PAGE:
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U.S. Looks to Join Global Stock Rally Tickled by Japan Stimulus

January 29, 2016

(Friday pre-market) The Bank of Japan doesn’t want to wait around for deeper evidence of an economic setback. Policymakers there surprised global markets on Friday with a shift to negative interest rates, the first such move in its history. Its decision set off broad market gains that scooped up the U.S. stock market in the mix.

Meanwhile, a mixed bag of earnings news and a report showing slower U.S. economic growth in the final months of the year could dull some of the apparent upside lift from Japan’s news.

Sharp U.S. futures gains followed a 2.8% higher close for Japan’s Nikkei stock average and 3.1% rise for China’s Shanghai Composite. Europe’s leading equity measures were broadly higher. U.S. markets, still tethered to oil markets, advanced in Thursday’s session, handed extra juice from Facebook’s (FB) upbeat earnings news.

The U.S. Federal Reserve acknowledged global economic and market ripples at its meeting this past week. It took no action and left traders reconsidering the pace at which the U.S. central bank might continue to remove overly easy monetary policy.

But Japan is working in the other direction. The bank decided to introduce negative rates to “pre-empt the manifestation of [downside] risk and to maintain momentum to achieve the price stability target of 2%,” members said in a statement released after a two-day policy meeting. “We will cut the interest further into negative territory if judged as necessary,” the central bank said.

On the U.S. economic front, Q4 gross domestic product—the broadest measure of economic production— expanded at a 0.7% annual rate from September to December, government data showed. That’s a markdown from 2% growth in Q3 and 3.9% in Q2. The economy expanded at a 2.4% clip last year, the same as in 2014, the Commerce Department said. The U.S. hasn’t topped 3% growth since 2005.

For the U.S., the late week bounce caps a tough month dominated by Chinese market distress, oil’s weakness, and a mixed to mostly higher slate of U.S. earnings reports. For January, the S&P 500 (SPX), in figure 1, is on track for a roughly 7% drop as of Thursday’s close. The Dow Jones Industrial Average ($DJI) is on track for a nearly 8% drop. The tech-heavy NASDAQ Composite (COMP) is tracking some 10% lower.  

SPX stock chart


The S&P 500 (SPX), plotted here on TD Ameritrade’s thinkorswim® platform, is on track for a nearly 7% January loss. There could have been a deeper rut to start the year save for a late-week bounce. Data source: Standard & Poor’s. For illustrative purposes only. Past performance does not guarantee future results.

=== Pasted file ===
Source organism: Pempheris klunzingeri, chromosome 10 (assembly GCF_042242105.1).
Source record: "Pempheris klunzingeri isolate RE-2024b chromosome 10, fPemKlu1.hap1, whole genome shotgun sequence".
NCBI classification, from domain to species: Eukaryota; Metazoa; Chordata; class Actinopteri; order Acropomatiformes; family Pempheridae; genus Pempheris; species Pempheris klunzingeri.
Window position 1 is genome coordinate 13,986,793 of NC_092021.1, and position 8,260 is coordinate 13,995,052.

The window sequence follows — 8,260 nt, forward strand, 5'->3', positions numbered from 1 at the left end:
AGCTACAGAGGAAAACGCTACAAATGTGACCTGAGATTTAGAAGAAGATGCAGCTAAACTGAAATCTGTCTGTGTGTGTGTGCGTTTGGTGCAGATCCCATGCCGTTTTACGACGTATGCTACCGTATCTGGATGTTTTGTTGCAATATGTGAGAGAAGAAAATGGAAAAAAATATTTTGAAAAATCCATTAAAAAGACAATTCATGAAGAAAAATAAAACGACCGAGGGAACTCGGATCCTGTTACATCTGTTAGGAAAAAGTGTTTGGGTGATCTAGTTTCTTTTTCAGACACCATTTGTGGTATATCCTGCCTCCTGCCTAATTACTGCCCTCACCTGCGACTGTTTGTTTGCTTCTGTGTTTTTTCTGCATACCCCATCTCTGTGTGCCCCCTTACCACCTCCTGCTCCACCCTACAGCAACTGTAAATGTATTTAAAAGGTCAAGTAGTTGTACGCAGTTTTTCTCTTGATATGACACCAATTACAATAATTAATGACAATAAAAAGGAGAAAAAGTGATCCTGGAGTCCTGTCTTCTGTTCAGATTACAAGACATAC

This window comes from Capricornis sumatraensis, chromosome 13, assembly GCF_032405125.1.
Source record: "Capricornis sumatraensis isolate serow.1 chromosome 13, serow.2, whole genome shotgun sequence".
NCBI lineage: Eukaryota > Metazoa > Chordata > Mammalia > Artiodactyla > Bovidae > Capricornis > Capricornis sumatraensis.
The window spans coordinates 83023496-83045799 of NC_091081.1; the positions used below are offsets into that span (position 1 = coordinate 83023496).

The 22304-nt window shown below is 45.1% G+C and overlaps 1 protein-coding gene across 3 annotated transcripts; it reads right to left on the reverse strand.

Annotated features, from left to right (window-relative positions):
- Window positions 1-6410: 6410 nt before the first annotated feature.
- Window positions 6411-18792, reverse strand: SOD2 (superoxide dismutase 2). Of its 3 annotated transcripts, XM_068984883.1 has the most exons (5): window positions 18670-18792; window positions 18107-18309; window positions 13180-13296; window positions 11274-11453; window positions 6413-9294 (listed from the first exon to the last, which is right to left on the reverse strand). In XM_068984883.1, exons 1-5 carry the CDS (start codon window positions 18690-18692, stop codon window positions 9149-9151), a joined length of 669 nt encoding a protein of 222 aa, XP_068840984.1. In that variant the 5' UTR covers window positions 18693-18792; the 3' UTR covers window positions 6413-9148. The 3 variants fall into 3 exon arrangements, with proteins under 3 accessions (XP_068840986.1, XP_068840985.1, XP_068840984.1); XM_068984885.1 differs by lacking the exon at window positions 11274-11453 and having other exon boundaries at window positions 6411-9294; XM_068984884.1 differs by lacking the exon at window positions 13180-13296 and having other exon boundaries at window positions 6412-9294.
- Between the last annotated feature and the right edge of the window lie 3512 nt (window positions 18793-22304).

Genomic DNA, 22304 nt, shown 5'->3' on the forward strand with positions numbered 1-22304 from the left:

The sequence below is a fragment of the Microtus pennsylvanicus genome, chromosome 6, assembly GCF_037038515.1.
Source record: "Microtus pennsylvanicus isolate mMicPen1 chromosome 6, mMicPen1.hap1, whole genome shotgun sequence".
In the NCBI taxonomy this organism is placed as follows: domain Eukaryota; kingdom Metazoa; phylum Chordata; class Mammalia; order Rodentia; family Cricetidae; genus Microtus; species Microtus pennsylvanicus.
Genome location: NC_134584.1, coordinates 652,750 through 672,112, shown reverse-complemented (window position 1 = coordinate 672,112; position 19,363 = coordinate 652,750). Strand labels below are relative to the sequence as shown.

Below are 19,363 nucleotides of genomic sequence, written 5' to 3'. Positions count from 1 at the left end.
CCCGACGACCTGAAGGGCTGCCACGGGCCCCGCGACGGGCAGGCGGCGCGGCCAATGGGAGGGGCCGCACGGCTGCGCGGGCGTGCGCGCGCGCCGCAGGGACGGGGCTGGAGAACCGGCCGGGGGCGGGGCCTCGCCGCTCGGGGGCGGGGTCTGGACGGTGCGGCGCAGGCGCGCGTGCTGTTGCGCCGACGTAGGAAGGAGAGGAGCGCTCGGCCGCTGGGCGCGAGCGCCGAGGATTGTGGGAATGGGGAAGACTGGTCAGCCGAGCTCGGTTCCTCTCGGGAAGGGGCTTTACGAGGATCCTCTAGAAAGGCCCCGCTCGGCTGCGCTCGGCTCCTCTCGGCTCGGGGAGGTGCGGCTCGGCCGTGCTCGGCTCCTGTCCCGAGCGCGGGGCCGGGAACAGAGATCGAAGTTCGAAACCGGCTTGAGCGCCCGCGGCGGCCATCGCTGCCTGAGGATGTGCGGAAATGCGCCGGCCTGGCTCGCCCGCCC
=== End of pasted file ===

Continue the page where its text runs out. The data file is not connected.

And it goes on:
Amazon’s Holiday Miss. (AMZN) suffered a post-close tumble and could weigh on the broader stock market’s performance Friday. Industry analysts had been forecasting more than quadruple earnings growth on a year-over-year basis for the e-commerce giant. Assumptions were based on strong retail sales and growth of Amazon Web Services. In reality, the company reported Q4 profit of $1 a share, not the $1.55 that Wall Street expected. Street analysts had been estimating record revenue for the company of $35.9 billion; Amazon did hit a new revenue record, but it just missed expectations with sales of $35.7 billion.

Cloud Lifts Microsoft. Microsoft (MSFT) is a gainer after the software giant reported fiscal Q2 earnings of $0.62 a share on revenue of $23.8 billion, or an adjusted $0.78 a share on revenue of $25.69 billion. Analysts surveyed by FactSet had forecast earnings of $0.71 on revenue of $25.27 billion. Microsoft said cloud-services revenue rose 5% to $6.3 billion for the quarter.

In Other Earnings. Visa (V) delivers an earnings report largely in line with Street expectations, sending its shares higher, while rival MasterCard (MA) shares fell after its mixed report featured a Street-beating profit but a Street-missing revenue figure. Oil concern Chevron (CVX)twisted to a quarterly loss versus the year-ago comparable as sales dropped.

Good trading,


@TDAJJ Kinahan

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